Over the last ten years, the percentage of the U.S. population suffering from Dry Eye Disease (DED) has grown to about half of the population. For a better treatment approach, a professor of pharmaceutical sciences at the Texas Tech University Health Sciences Center (TTUHSC), Hironmoy Das Ph.D., a member of Panhandle Eye Group in Amarillo, Texas, Sloan W. Rush M.D., and, a member of the Oklahoma Blood Institute, Jennifer Chain, innovated a solution with corneal epithelial stem cells.
What has been done?
Many relieving and treatment methods for dry eyes have been present for decades, although they barely completely heal the dryness. Some include; topical antibiotics, eye lubricants, topical corticosteroids, sclera contact lenses, and invasive surgery (in some cases) that were not helping these patients. In the words of Das, “in most cases, these conditions are not sun-friendly, making patients choose a nocturnal lifestyle” However, the use of stem cells highlights various possibilities, as it regenerates to produce more cells and possess inflammatory abilities.
What is being done?
The first stage of this research (laboratory investigation) was powered by the Oklahoma Blood Institute. As a Good Manufacturing Practice facility, it is licensed to perform intense medical experiments like isolating and expanding human cells such as stem cells, before they’re transplanted into humans. The team made use of expanded corneal stem cells, that are gotten from the limbus (intersection of cornea and conjunctiva) of eye donors.
The clinical trial started with full anticipation as it was the first of its kind, to get to this stage. Led by Sloan W. Rush, seventeen patients with severe DED partook in the clinical trials. These participants were to have a history of at least 6 different conventional eye therapies specifically for DED treatment. Every patient applied a four-times daily dosage for twelve weeks. The cells were given as eyedrops and not injected.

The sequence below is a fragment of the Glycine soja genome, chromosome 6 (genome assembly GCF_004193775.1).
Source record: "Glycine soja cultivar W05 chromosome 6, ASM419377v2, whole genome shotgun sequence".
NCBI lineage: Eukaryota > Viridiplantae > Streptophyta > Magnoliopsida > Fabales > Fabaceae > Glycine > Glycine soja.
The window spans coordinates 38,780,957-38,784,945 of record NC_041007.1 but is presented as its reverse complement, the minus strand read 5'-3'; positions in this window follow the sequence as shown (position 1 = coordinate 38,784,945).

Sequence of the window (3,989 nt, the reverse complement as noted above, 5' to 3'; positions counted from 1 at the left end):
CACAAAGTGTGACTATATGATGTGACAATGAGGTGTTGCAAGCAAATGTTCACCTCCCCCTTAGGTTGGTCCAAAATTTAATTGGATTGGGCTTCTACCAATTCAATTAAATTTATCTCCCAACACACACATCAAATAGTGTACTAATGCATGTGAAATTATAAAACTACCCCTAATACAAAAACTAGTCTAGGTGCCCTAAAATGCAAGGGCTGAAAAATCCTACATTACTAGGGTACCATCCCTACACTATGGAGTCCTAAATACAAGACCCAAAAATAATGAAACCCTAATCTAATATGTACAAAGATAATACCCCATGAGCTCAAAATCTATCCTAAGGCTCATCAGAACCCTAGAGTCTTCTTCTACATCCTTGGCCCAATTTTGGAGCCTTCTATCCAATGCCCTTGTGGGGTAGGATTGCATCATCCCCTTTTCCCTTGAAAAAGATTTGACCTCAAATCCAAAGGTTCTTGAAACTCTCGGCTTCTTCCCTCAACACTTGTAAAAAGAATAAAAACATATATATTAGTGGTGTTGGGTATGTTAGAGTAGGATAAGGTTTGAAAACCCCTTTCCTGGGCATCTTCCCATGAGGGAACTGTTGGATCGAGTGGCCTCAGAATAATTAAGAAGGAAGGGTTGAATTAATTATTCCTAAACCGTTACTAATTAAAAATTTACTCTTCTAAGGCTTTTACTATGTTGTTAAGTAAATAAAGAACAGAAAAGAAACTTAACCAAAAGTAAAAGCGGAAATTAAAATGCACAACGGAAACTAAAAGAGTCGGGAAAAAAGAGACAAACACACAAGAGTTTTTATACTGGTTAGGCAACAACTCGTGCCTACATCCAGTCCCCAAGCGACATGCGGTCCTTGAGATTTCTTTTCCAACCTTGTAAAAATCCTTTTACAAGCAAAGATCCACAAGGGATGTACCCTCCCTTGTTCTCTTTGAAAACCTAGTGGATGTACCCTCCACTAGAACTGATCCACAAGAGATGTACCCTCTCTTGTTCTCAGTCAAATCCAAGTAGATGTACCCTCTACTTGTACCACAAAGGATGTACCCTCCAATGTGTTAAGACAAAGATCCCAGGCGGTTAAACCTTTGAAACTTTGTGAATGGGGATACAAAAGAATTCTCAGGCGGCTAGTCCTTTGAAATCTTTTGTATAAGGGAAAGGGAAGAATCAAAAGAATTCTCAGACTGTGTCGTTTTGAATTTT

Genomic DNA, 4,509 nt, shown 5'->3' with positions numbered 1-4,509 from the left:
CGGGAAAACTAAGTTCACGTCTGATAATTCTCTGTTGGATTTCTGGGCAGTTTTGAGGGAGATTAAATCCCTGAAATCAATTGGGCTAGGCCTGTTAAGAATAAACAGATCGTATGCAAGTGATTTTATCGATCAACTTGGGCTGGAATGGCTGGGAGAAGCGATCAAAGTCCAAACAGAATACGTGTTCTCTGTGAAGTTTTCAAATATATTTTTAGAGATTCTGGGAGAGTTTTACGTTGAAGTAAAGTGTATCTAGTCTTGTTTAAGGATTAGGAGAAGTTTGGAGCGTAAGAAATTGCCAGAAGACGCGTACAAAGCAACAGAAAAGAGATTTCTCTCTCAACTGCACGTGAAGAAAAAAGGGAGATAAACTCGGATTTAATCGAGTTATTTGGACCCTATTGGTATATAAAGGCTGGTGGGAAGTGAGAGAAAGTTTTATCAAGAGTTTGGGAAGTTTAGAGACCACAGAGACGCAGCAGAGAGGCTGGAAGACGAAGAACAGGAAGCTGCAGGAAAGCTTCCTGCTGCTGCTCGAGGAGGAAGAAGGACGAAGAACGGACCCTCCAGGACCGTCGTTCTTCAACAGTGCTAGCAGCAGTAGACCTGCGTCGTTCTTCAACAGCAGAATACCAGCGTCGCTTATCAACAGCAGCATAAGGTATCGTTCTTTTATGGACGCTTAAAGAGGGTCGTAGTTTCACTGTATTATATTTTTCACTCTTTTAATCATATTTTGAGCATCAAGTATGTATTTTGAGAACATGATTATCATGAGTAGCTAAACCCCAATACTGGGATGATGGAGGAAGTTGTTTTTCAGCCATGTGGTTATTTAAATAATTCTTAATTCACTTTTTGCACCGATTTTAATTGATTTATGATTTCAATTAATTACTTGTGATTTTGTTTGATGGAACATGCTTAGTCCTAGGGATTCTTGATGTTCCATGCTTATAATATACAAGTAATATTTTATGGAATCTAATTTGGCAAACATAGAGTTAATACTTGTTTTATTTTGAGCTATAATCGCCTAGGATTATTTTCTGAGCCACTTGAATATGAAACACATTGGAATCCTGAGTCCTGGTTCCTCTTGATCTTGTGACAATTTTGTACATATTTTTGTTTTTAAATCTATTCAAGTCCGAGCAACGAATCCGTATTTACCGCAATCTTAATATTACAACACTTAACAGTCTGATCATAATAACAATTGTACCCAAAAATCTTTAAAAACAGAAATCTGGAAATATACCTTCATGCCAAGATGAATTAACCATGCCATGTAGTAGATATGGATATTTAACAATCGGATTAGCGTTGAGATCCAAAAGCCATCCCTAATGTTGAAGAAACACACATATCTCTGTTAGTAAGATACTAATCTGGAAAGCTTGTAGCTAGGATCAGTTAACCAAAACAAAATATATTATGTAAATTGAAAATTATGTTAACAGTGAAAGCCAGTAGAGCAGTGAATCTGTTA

The results from the clinical trials were judged via the Standardized Patient Evaluation of Eye Dryness (SPEED™) questionnaire, the Ocular Surface Disease Index (OSDI©) score, and a visual analog score. A Dry eye management scale from the University of North Carolina was used to obtain the visual analog scores. The results were collected at different intervals within the twelve weeks. Over the stipulated time, SPEED improved by 23% i.e 4.7 points; OSDI improved by an average of 17.1% I.e 10.9 points; visual analog scores improved by 14% I.e, 1.1 points. There was no report of adverse reactions. More so, the patients were asked to continue with the stem cells, even after the trials.
This technique seems to be another breakthrough of a rising medical trend. The adoption of stem cells in manufacturing drugs for various ailments in different parts of the body is not news. Das made a strong emphasis on other drugs not being regenerative and having no solution for inflammation, which is often the source of eye pain and dryness. There are different marketing approaches that are under analysis, to bring these eye drops into the American and European markets.
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